The second project, the Myanmar Organic Initiative, is also underway with the intention of supporting Myanmar’s efforts to certify organically grown coffee. While much of the coffee is produced using traditional organic methods, very little is certified and exported as organic. By creating a path to certification, we will expand the markets that these farmers can sell in to and also increase the price they can receive (and that we will pay). In an effort to support the project and raise the profile of coffee from the region, we are retailing a limited number of small-batch, micro-lot coffee from Myaing, Myanmar — aged eight weeks in FEW Whiskey barrels — with 100 percent of gross proceeds benefiting Myanmar communities for organic-focused projects. This is a very special and unique coffee that will make a big splash.
What advice would you give to other CEOs or founders to help their employees to thrive?
Invest in your people and do not stop doing it, even if it is difficult to sustain. As you make these investments, be sure that they are relevant to each person and support the type of culture you’re trying to promote. For us, healthcare has been a key benefit. We cover 100% of each employee’s health insurance premiums and have a very robust plan that will cover their needs in almost any medical situation. The second piece of advice would be to let go and trust your team to do the right thing and make the right choices. As CEO, a big part of the job is to ensure everyone has the resources they need to do their job. After that, you need to get out of the way and let them do it. Be there to offer support and guidance or jump if things go haywire but otherwise, hire the right folks and then watch them flourish.
None of us are able to achieve success without some help along the way. Is there a particular person who you are grateful towards who helped get you to where you are? Can you share a story about that?
There are many. We’ve been blessed with our fair share of good luck and friendship along the way. However, the one that is most important to the foundations of our success is my wife. I know it’s cliché but it’s true. For the first two or three years, I didn’t pull a pay check and she was 100% responsible for supporting our family financially. On top of that, she let me run through most of our savings in getting the company started before we raised investor capital in 2012. This was critical because it kept me in a position of majority control and ultimately set the stage for later years when we were able to operate with limited additional investment, preserving equity for all of the shareholders (including employees).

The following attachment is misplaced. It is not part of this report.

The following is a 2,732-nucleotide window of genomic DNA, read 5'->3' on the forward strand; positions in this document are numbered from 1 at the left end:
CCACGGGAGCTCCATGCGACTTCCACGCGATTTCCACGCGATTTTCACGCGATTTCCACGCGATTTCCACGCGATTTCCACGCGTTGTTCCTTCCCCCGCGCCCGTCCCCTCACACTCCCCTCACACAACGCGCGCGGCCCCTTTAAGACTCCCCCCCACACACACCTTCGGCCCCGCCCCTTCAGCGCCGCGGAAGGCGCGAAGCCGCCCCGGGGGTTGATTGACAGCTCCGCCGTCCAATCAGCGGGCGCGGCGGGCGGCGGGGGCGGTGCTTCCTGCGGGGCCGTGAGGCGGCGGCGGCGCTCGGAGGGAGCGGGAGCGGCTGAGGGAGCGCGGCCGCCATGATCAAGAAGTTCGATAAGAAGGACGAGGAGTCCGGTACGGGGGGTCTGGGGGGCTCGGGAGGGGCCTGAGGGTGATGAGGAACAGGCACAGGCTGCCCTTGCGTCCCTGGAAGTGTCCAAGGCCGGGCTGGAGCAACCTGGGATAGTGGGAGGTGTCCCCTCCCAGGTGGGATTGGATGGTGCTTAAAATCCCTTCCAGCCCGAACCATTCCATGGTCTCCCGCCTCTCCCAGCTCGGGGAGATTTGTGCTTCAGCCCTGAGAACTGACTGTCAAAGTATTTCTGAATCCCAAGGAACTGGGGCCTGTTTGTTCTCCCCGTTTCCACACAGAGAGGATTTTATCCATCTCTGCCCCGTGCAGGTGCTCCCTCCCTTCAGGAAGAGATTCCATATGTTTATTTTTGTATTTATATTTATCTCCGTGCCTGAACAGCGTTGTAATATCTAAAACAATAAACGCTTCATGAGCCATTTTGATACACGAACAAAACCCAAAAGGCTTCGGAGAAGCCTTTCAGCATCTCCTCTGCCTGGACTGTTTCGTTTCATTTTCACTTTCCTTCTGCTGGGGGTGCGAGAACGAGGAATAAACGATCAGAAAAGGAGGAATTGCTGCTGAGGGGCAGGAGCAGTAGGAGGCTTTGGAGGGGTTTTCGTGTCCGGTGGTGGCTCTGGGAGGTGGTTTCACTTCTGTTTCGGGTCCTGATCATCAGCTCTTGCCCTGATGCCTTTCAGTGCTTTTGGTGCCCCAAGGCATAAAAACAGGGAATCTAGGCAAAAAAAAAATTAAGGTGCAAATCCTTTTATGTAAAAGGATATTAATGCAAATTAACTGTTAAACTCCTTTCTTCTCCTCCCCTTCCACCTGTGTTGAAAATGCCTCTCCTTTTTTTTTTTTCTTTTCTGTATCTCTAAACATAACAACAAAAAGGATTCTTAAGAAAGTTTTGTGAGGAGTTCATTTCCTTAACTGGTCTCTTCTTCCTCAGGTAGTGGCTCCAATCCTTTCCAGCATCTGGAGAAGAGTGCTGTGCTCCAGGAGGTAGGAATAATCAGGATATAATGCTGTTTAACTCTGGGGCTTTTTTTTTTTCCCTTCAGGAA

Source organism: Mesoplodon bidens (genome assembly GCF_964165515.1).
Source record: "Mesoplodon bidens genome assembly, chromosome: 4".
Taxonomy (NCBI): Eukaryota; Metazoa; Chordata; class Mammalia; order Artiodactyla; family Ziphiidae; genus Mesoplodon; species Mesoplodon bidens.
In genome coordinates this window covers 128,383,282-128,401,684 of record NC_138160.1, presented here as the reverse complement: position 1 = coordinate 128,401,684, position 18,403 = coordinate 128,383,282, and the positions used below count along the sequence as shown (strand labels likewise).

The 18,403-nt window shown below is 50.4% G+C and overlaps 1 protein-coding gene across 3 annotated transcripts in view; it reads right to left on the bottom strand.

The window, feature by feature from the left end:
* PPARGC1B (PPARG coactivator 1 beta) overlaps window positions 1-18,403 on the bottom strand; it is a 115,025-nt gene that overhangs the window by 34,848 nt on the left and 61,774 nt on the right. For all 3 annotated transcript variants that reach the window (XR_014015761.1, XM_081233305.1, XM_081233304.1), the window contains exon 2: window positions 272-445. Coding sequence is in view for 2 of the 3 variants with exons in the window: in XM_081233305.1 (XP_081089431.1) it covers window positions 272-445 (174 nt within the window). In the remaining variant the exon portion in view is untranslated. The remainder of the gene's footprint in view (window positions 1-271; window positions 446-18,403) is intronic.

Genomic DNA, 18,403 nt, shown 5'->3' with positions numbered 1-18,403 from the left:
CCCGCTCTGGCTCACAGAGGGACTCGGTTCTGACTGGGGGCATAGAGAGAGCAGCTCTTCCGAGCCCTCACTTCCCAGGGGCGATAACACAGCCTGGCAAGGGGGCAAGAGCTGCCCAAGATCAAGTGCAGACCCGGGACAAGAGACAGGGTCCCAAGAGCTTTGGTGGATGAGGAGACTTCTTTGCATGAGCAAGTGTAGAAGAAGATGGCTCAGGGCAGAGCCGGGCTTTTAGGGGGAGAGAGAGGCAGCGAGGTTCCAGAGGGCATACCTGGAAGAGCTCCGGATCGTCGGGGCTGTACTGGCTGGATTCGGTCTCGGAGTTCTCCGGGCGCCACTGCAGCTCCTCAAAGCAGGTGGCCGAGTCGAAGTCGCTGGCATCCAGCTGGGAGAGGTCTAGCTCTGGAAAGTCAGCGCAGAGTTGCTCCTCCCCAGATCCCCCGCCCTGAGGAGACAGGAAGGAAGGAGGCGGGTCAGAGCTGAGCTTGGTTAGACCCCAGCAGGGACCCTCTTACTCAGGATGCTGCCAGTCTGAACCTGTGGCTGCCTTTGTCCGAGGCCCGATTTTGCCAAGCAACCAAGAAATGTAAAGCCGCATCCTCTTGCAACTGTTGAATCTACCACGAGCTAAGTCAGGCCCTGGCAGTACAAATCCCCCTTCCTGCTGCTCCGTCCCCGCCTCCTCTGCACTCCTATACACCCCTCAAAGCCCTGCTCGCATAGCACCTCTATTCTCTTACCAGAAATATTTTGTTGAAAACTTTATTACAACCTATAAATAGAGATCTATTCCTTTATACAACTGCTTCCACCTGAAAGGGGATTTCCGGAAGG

How have you used your success to bring goodness to the world?
In addition to our commitments and investments in organic farming and our producers, we’ve been able to support our own team of about 45 people, many of whom have families, and many more folks who work for our suppliers and vendors. This means people are able to provide a good life for their families and I have a lot of pride in that. At the end of the day, we’re good people and we’ve proven that sometimes the “good guys” do win. I like telling folks that and explaining that being true to your positive values is not always easy and it is rarely cheap, but it does pays off.
What are your “5 Things I Wish Someone Told Me Before I Became CEO” and why. (Please share a story or example for each.)
1. Take care of yourself — I went head first into building the company and for years never took time off, stopped exercising and just worked all the time. As a result, I eventually wore myself out and though I powered through it, I couldn’t do it again. If I’d taken better care of myself, I believe I would have been a better CEO. Now, I’m not shy about being sure I’m exercising and eating (relatively) well while also spending more time with my family. Honestly, that’s about it — I’ve had plenty of good advice along the way.
You are a person of great influence. If you could inspire a movement that would bring the most amount of good to the most amount of people, what would that be? You never know what your idea can trigger. 🙂
Kindness. It’s a simple thing but has great power and everyone in the world can practice it daily. There’s a lot of ugliness in the world and people of all ages can be downright mean to each other, but there is also beauty and kindness that can bring a moment of light into anyone’s life. Before yelling at that driver that cut you off or getting exasperated with a child, try a moment of kindness instead and see what happens to you and those around you.
Can you please give us your favorite “Life Lesson Quote”?
“Congratulations, you’re the biggest fish in the smallest pond.” In other words, stay humble and be aware that there’s always another level to rise to.
Is there a person in the world, or in the US with whom you would love to have a private breakfast or lunch with, and why?
I would love to share a meal with Theodore Roosevelt. I’m an admirer of his progressive policy, especially his work and foresight in conversation.